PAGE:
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12 Other Great Endings In Chicago Sports History

George Ofman

I know my stuff. 36 years in broadcasting. Sox Cubs Bears Bulls Hawks. You ask, I'll answer

It's safe to say Marian Hossa's game winning goal against Nashville in game five of the Blackhawks Stanley Cup quarterfinal series was one of the greatest endings to game involving a Chicago team. Of course, the entire sequence of events from Hossa's hit and subsequent 5 minute major penalty to Patrick Kane's tying goal made this a remarkable game to be at. Lucky I was.

Here are 12 more great finishes, some with accompanying videos. And yes, Michael Jordan is in a few of them. If you can come up with more, please do so.

You can follow me on twitter @georgeofman and on Facebook. You can also hear me do a share of Cubs 10th inning post game shows on WGN Radio 720.

First up: a no-brainer for me. It happened 21 years ago and it seems as if it was only yesterday.

A classic moment to say the leasr.  And here are two more by the same guy. Talk about your own groundhog's day..


This wasn't the frist time a Chicago star did the back to back thing. Chris Chelios scored back to back game winners against Vancouver in the second round of the 1995 Stanley Cup Playoffs. His second game winner was the last goal scored in the Pacific Coliseum.

And while our next subject didn't end the game, his impact on it's finish was historic at Wrigley field.

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 June 23rd, 1984 was one of the greatest moments in Cubs History. Hall of fame second baseman Ryne Sandberg would twice homer off hall of famer and former Cubs closer Bruce Sutter. Both homers came with two outs. The first came in the bottom of the 9th and the second in extra innings. The game would be known as the "Ryne Sandberg game."

It was a perfect day for Ryno but not as perfect as the one Mark Buehrle had for the White Sox last July.


this moment in Sox history wasn't perfect, but close. While it wasn't a walk-off homer, it effectively ended game number 163 and sent the sox to the 2008 playoffs.


The famous "Blackout" game ended with a spectacular diving catch by Brian Anderson.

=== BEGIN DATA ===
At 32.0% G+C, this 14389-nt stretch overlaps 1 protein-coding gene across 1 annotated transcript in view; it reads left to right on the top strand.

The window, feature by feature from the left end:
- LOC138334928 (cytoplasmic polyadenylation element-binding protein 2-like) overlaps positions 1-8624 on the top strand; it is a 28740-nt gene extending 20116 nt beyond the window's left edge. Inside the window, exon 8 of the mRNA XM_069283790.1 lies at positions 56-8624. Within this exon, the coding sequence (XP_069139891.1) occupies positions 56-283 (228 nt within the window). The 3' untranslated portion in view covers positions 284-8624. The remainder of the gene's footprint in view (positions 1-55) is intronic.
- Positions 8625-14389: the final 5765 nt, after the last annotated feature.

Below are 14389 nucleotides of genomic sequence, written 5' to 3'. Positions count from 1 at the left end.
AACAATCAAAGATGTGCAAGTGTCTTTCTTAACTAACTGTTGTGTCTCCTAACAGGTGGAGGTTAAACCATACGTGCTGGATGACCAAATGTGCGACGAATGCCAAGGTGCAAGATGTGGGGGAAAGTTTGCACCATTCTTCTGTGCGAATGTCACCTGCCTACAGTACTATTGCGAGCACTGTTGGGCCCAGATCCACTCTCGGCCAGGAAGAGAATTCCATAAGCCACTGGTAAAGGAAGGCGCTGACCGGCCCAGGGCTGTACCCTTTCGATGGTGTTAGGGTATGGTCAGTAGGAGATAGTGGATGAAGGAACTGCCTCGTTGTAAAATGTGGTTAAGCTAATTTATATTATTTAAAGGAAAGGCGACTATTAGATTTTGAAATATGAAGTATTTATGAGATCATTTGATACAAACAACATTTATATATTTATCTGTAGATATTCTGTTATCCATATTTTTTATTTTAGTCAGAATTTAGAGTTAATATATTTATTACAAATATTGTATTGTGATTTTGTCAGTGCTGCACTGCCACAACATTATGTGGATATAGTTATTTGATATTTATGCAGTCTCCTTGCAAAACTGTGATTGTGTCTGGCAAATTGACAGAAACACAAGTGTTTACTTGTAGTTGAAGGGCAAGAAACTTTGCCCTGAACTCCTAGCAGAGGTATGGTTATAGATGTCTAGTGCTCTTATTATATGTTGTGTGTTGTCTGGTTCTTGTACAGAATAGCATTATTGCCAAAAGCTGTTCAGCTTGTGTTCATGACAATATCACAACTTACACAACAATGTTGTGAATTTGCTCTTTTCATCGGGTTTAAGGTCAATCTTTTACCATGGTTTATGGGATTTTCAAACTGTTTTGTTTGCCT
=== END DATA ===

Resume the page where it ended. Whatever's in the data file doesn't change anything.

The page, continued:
When it comes to unlikely game ending dramatics, this guy is near the top of my list.

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Scott Podsednik's walk-off homer in game two of the 2005 World Series was about as unbelievable as it was a great finish.

Time for some more Bulls finishes and.....Guess who?

What a way to go!  And what a controversial yet spectacular finish this was to a 1994 playoff game against the knicks. There was 1.8 seconds left when Phil Jackson diagrammed a play for Toni Kukoc and not Scottie Pippen. Pip was incensed and refused to go into the game. But it didn't stop Kukoc from his heroics. 


That won a playoff game. This one captured a championship. 

Things haven't gone as smoothly for John Paxson in recent years.

Two other game enders of note:

With about a second remaining and the game tied 63-63 overtime seemed certain. DePaul did have possession of the ball, but they were along way from the basket. Under such circumstances the odds against scoring are considerable. Unfortunately, at least from the Wildcats perspective, nobody told DePaul guard Kenny Patterson the odds. On the game's final play, DePaul inbounded the ball to Patterson who caught it somewhere north of thirty feet from the hoop. Despite the considerable distance between him and his target, Patterson managed to put enough force behind his shot that the ball traveled all the way to the hoop and through the net. By the time the ball slide through the net's nylon, the buzzer had sounded. The game was over. The final score: DePaul 65 Northwestern 63. 

And then there was the 1980 Thanksgiving day treat. Dave Williams returned the opening kickoff for a touchdown as the Bears defeated the Lions.


If you can come up wuth other great game enders in Chicago sports history, please add your comments. And don't forget to catch me on Twitter @georgeofman and Facebook.



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Samdemonium said:


I don't know how it happened, but in my short 21 years I've managed to be in attendance for two of these. The Mike Brown Cleveland game was my first and only Bears game at the old soldier field, and the first ever blackout game was great postseason baseball.

George Ofman said:


Lucky you. But you're lucky to be in such a wonderful family!

Adolfo Soriano said:

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Mr. Typo: A little proofreading sometimes goes a long way -- it may even help provide some sorely needed credibility. Also, a reference (let alone a paragraph) to a DePaul-NU game hardly belongs in the company of the other events you mentioned. And by the way, you failed to mention this was a NIT game in 1983 and thus neglected a couple of the 5 Ws (What, When, Who, Where, Why) of journalism. Lastly, were any of those memorable home runs "towering line drives?"

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